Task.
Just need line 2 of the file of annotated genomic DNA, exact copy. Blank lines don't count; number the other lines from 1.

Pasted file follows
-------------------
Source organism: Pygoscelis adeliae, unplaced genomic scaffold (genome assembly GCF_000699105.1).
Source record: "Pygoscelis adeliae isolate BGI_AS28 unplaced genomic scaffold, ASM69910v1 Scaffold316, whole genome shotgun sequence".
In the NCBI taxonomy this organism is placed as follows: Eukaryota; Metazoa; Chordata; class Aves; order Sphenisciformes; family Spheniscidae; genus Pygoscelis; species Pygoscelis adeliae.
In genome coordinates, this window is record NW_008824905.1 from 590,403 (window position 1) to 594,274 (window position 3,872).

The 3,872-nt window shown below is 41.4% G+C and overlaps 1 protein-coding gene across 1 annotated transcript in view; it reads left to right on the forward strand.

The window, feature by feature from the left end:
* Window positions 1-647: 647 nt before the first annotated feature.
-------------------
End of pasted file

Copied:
Source record: "Pygoscelis adeliae isolate BGI_AS28 unplaced genomic scaffold, ASM69910v1 Scaffold316, whole genome shotgun sequence".